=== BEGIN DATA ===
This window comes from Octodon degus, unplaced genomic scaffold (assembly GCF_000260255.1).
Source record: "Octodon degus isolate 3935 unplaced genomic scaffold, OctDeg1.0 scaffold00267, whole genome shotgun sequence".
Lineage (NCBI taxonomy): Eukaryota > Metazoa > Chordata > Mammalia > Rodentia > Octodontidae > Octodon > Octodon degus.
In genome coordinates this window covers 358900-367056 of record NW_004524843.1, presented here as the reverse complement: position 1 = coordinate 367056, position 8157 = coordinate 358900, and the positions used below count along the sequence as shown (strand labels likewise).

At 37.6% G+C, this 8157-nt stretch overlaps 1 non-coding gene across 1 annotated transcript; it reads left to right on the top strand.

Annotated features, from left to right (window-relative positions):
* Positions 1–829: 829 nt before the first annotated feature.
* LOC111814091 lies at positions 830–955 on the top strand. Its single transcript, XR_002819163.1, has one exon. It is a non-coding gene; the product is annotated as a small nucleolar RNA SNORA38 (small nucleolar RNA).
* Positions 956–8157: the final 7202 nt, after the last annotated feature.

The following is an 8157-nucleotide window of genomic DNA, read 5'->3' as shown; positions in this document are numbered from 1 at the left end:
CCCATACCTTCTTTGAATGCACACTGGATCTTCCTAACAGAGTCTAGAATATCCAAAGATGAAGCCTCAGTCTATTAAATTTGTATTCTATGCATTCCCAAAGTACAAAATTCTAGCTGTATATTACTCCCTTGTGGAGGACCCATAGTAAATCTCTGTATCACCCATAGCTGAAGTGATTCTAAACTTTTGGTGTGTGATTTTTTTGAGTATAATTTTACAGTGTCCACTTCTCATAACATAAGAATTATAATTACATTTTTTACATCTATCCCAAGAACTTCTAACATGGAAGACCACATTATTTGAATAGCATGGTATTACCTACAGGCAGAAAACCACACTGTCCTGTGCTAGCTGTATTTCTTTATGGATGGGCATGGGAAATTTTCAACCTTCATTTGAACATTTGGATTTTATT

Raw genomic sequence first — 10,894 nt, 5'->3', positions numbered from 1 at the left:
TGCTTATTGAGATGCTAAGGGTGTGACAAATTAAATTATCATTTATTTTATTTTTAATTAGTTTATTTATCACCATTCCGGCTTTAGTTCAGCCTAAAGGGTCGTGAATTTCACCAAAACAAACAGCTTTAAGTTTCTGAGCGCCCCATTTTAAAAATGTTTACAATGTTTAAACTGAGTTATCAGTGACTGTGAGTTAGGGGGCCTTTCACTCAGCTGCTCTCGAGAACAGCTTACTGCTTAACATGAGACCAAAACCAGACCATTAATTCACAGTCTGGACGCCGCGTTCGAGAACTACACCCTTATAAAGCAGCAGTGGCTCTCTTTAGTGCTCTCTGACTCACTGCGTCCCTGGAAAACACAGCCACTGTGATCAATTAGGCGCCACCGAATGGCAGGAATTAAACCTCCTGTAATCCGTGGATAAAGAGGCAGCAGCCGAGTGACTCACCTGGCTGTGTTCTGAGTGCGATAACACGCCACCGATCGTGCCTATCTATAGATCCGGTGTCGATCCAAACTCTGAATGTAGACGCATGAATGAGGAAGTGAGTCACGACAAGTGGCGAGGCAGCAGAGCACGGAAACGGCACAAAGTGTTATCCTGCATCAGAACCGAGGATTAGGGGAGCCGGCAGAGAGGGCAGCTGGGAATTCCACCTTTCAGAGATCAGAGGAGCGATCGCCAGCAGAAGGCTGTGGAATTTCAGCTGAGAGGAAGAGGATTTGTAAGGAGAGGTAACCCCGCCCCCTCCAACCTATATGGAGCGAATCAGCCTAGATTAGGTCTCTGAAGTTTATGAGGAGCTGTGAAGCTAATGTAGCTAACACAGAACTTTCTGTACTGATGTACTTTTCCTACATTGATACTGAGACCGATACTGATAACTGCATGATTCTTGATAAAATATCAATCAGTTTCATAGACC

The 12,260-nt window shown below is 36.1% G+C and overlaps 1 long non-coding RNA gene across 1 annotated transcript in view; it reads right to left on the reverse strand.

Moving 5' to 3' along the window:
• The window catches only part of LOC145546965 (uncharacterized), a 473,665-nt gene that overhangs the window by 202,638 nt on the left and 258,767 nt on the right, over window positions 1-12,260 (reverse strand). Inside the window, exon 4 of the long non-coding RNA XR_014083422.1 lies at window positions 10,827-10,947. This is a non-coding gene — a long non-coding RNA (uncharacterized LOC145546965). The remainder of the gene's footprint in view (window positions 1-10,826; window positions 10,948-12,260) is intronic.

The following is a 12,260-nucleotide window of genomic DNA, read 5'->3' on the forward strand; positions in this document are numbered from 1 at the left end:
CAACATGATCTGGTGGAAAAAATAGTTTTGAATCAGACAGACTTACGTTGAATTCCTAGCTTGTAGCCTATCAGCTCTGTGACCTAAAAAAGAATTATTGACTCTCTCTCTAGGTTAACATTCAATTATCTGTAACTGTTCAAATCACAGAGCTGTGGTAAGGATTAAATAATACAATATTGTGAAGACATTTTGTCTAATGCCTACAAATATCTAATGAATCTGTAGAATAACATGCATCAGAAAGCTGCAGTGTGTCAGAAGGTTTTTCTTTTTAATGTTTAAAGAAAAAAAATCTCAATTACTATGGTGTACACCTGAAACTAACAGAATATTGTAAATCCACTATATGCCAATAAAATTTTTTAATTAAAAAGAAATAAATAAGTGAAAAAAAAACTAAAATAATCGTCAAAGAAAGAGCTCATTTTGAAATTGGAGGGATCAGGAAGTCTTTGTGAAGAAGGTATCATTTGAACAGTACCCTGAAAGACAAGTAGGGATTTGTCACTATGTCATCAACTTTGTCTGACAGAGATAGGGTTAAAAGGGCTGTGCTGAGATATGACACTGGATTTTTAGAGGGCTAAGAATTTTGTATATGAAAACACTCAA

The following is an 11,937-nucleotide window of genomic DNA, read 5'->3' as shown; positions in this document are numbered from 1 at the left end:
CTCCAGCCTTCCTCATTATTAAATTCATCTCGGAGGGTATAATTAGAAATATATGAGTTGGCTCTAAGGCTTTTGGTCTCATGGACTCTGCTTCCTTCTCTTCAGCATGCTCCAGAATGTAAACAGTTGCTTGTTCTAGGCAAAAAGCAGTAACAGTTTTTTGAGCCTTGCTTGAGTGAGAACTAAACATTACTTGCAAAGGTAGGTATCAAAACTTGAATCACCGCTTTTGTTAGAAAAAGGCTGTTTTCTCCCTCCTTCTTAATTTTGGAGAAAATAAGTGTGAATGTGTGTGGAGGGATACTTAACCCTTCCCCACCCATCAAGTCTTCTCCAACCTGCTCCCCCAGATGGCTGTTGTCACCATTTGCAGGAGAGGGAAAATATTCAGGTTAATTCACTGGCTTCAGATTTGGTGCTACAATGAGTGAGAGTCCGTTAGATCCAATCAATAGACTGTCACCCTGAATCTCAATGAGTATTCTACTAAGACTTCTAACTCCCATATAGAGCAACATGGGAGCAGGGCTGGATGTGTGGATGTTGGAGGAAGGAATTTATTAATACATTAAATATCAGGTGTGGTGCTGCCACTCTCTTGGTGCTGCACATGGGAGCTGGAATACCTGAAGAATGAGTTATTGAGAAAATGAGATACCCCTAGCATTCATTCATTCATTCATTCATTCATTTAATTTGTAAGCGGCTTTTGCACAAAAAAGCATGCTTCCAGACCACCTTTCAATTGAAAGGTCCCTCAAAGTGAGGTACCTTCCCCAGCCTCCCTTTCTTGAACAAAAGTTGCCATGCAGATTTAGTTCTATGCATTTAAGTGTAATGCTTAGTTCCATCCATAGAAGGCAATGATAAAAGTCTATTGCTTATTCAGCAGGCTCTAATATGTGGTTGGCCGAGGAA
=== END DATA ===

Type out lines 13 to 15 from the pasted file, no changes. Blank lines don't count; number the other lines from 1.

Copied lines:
TGCTTATTGAGATGCTAAGGGTGTGACAAATTAAATTATCATTTATTTTATTTTTAATTAGTTTATTTATCACCATTCCGGCTTTAGTTCAGCCTAAAGGGTCGTGAATTTCACCAAAACAAACAGCTTTAAGTTTCTGAGCGCCCCATTTTAAAAATGTTTACAATGTTTAAACTGAGTTATCAGTGACTGTGAGTTAGGGGGCCTTTCACTCAGCTGCTCTCGAGAACAGCTTACTGCTTAACATGAGACCAAAACCAGACCATTAATTCACAGTCTGGACGCCGCGTTCGAGAACTACACCCTTATAAAGCAGCAGTGGCTCTCTTTAGTGCTCTCTGACTCACTGCGTCCCTGGAAAACACAGCCACTGTGATCAATTAGGCGCCACCGAATGGCAGGAATTAAACCTCCTGTAATCCGTGGATAAAGAGGCAGCAGCCGAGTGACTCACCTGGCTGTGTTCTGAGTGCGATAACACGCCACCGATCGTGCCTATCTATAGATCCGGTGTCGATCCAAACTCTGAATGTAGACGCATGAATGAGGAAGTGAGTCACGACAAGTGGCGAGGCAGCAGAGCACGGAAACGGCACAAAGTGTTATCCTGCATCAGAACCGAGGATTAGGGGAGCCGGCAGAGAGGGCAGCTGGGAATTCCACCTTTCAGAGATCAGAGGAGCGATCGCCAGCAGAAGGCTGTGGAATTTCAGCTGAGAGGAAGAGGATTTGTAAGGAGAGGTAACCCCGCCCCCTCCAACCTATATGGAGCGAATCAGCCTAGATTAGGTCTCTGAAGTTTATGAGGAGCTGTGAAGCTAATGTAGCTAACACAGAACTTTCTGTACTGATGTACTTTTCCTACATTGATACTGAGACCGATACTGATAACTGCATGATTCTTGATAAAATATCAATCAGTTTCATAGACC

The 12,260-nt window shown below is 36.1% G+C and overlaps 1 long non-coding RNA gene across 1 annotated transcript in view; it reads right to left on the reverse strand.

Moving 5' to 3' along the window: